Get ready for the most severe correction since the bull market began in March 2020.
To be sure, predictions are a dime a dozen on Wall Street. But this one comes from Hayes Martin, president of investment advisory firm Market Extremes. I was introduced to Martin’s work several years ago and since then I’ve found his predictions of market turning points to be impressive. (For the record: Martin does not have an investment newsletter; my newsletter-tracking firm does not audit his investment performance.)
I devoted two columns to Martin’s forecasts over the past year, and both proved prescient. In May 2020, I concluded that “the stock market… is stronger than even the most bullish investors believe.” In January of this year, I wrote that the market was still “firing on all cylinders.”
In an interview on July 14, Martin said the U.S. stock market today is most definitely not firing on all cylinders. In fact, he said, the market’s internal health is now worse than at any time since October 2018. That was the beginning of a 20% decline in the S&P 500
and a 26% decline in the small-cap Russell 2000 Index
(Martin anticipated that decline as well; see my Oct. 4, 2018, column.)
Martin hastened to add that the market’s internal health is not as bad today as it was in 2018. This time around, he is forecasting a decline of 10% or more for the leading U.S. stock indexes. As for timing, he says that the decline could begin at any time, but he anticipates that it will begin no later than mid-August.
The source of the market’s ill-health
Martin bases his sobering forecast on the increasing divergences within the U.S. market, as indicated by fewer and fewer stocks participating in the headline-grabbing strength of the leading indices. One indicator of these divergences is the growing number of stocks hitting new lows, for example. On Wednesday of this week, for example, even as the Nasdaq 100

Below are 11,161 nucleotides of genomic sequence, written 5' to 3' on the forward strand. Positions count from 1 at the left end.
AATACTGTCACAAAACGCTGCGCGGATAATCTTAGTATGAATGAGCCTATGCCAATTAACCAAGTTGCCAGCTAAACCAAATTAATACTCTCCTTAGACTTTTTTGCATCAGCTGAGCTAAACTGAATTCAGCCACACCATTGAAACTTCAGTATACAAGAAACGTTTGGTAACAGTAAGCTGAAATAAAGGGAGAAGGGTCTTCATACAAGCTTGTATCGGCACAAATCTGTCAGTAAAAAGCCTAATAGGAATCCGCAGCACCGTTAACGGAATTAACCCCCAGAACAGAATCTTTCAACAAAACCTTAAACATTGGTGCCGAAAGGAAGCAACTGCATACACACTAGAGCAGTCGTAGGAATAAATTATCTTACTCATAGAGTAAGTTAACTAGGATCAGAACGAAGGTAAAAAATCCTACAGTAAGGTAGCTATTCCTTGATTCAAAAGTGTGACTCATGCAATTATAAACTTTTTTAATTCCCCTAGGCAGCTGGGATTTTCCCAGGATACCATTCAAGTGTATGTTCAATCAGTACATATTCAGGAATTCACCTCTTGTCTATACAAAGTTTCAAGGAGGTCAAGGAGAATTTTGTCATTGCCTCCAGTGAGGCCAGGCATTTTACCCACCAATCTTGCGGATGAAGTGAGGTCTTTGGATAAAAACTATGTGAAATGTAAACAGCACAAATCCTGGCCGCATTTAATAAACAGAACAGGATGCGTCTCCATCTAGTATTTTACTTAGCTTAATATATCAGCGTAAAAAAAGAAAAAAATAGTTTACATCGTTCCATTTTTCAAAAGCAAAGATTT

and the S&P 100
indexes were hitting new highs, many sectors were registering a plurality of new lows.
This was particularly evident in the small- and mid-cap sectors, as represented by the Russell 2000 index. On July 13 there were more new lows than new highs within that index for the second consecutive day. In Martin’s data for the Russell 2000’s new highs and new lows, which extends back to June 2000, what happened this week has happened only three other times — in September 2014, July 2015 and October 2018. In all three cases, three months later both the S&P 500 and Russell 2000 were at least 10% lower.
Martin reports that the only area of the market not showing dangerous divergences right now is the large-cap dominated S&P 500. Except for that sector, he says that the “stock market’s current internals are some of the worst I’ve seen in decades.”
Martin added that these severe divergences are occurring as equities are severely overvalued — with some stocks in bubble territory. This means that, when the market does decline, it’s likely to fall more than it would otherwise.
Adding fuel to the fire, he continued, is the too-bullish investor sentiment that prevails right now. As contrarians remind us, such sentiment extremes mean that the path of least resistance for the market is down.
To be sure, Martin concluded, stocks have been overvalued for some time now, and bullish sentiment has been at or close to extremes. The missing piece was market divergences. That piece is now in place.
Mark Hulbert is a regular contributor to MarketWatch. His Hulbert Ratings tracks investment newsletters that pay a flat fee to be audited. He can be reached at firstname.lastname@example.org